Sometimes I think it would be so much nicer to be a math teacher than an English teacher. Aren't the concepts in math pretty linear? Cut and dried? Black and white? Start on page one of the textbook and go from there? Of course the grass is always greener, especially since the dismal results of a district-wide algebra test came out in the RJ. Okay, nevermind. I'll stick with English.

We 8th grade English teachers at my school have our own dismal news, as we received the scores from the state writing proficiency exam on Thursday. We're at that year in NCLB where we need to have this impossible percentage of students who are proficient, and instead of raising our numbers, we slid back 5%. My students did worse than students I had last year--20% fewer passed the exam. I know. Screams and tears of frustration. Seriously.

Our administrator wants to us to meet ASAP and come up with some ideas and solutions. Our department--not just 8th grade teachers--stepped up our game this year. As you can imagine, to find ourselves in a worse position after taking more training and collaborating more with each other, is a slap in the face. And now we need to meet? I don't know what to say. Teaching writing is is not formulaic. Of course, there are best practices and techniques we can use to grow wonderful writers, but darn if it doesn't seem like those ideas clash with teaching to the writing test. Imagine that.

In a perfect world I see my students being able to express themselves in many situations. They can switch between modes of writing and find success. They can write a poem one day, a persuasive essay another day--and then a constricting state-mandated essay another day.

It really doesn't sound hard, right? Who are we kidding? Writing is hard work. It's more than constructing sentences, spelling words correctly, and knowing where commas should go. It's also having the ability pour your heart and mind on paper. Is there an educational bandage for that?

Of course not.

But let's throw another confusing element in this mess:
  • About ten of my best writers barely passed the writing test.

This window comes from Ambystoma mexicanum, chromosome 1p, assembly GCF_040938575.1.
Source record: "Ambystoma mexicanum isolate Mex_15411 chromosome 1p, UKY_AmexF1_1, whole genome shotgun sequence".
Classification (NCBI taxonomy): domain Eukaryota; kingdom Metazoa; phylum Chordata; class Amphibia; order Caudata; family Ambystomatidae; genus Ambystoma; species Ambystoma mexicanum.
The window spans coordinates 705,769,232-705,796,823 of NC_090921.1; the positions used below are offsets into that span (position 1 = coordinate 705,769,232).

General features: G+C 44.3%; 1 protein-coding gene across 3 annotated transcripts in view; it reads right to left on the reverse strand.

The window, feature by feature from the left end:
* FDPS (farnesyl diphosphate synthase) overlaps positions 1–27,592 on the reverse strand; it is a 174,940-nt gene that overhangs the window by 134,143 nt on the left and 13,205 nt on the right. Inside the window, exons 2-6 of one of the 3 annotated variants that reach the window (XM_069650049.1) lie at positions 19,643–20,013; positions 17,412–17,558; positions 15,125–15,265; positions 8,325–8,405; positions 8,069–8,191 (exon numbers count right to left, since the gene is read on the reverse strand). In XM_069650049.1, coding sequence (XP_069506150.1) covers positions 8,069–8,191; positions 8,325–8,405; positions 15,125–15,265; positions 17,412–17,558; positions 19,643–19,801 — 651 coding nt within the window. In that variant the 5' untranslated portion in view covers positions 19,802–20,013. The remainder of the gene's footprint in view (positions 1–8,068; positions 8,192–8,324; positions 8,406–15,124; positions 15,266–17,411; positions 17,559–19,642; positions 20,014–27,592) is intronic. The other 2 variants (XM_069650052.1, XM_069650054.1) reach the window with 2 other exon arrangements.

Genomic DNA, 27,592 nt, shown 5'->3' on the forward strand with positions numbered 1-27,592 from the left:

• Several of my consistently average students didn't pass by a 1/2 point. Arg!
  • Three of my average-struggles-with-English students, who I thought could be borderline, earned very high scores.
  • The rebel kid, who proudly told another teacher how he got around addressing the topic, who I was sure would receive a 0 for not addressing the writing topic, ended up also receiving an above average score.
Although I've read and studied the student writing samples w/ scores that the state has released (and my students also had some activities evaluating these samples), and I attended a training conducted by a state scorer who revealed some insights about scoring, I am confounded over some of the scores my students earned.

Yea...It's not cut and dried and at all. And what do I plan to do about these scores? What went wrong? I certainly don't want to walk into a meeting Monday afternoon, where my administrator expects me to be a leader, and say, "I dunno."

So, I'm saying it here. I dunno.

I'll be taking the position that this year our entire department banded together to build better writers and prepare students for this big test. We have some great tools in our toolboxes now, and I think we should simply carry on with what we started this year. In this NCLB era, we all want the quick fixes, but there aren't any quick fixes--especially in the craft of writing.

April 4, 2008

More Moving

Last summer I was distraught and obsessed with moving to a new home. I'd really like to be the kind of person who puts down roots and never moves, as I don't find much joy in moving. Especially in August down here in the blazing desert.

I'm not moving homes again, but I will be moving my classroom. Everybody in my school will be moving into another classroom--in another building.

For those of you who teach in absolute horrid conditions, please do not read on. It will just make you loathe me and my colleagues and our brand new school.

Oh yes, we are so excited! Kind of. Right now we're not. There's so much weeding out and boxing up to do. The administrator who was brought on to help us with the transition got us all riled up right away by telling us not to take our old junk. "The tax payers want to see everything new." I thought the reading teachers might riot when it was suggested that they not take any beat-up (well-loved) books. And those old comfy couches in reading corners are not welcome either. I guess my $3 stool will be going back to the thrift store. Sigh.

Many of us are concerned about storage. What comes "standard" is about half of what I have in my classroom. Is anyone surprised that six bookcases and three filing cabinets isn't standard? So, I'm in the process of making those serious choices about what to keep, what to throw away, and what to send to the obsolete pile. I accuse the students of being pack rats, but we teachers are the worst--especially those of us who've taught for a while, have been in the same classroom for a few years, and who work in older schools where we inherit "things" from our predecessors.

I love a good purging. Please tell me that it will feel just as good paring down my classroom materials and that I won't regret throwing away those things I'm saving for the time I might need them.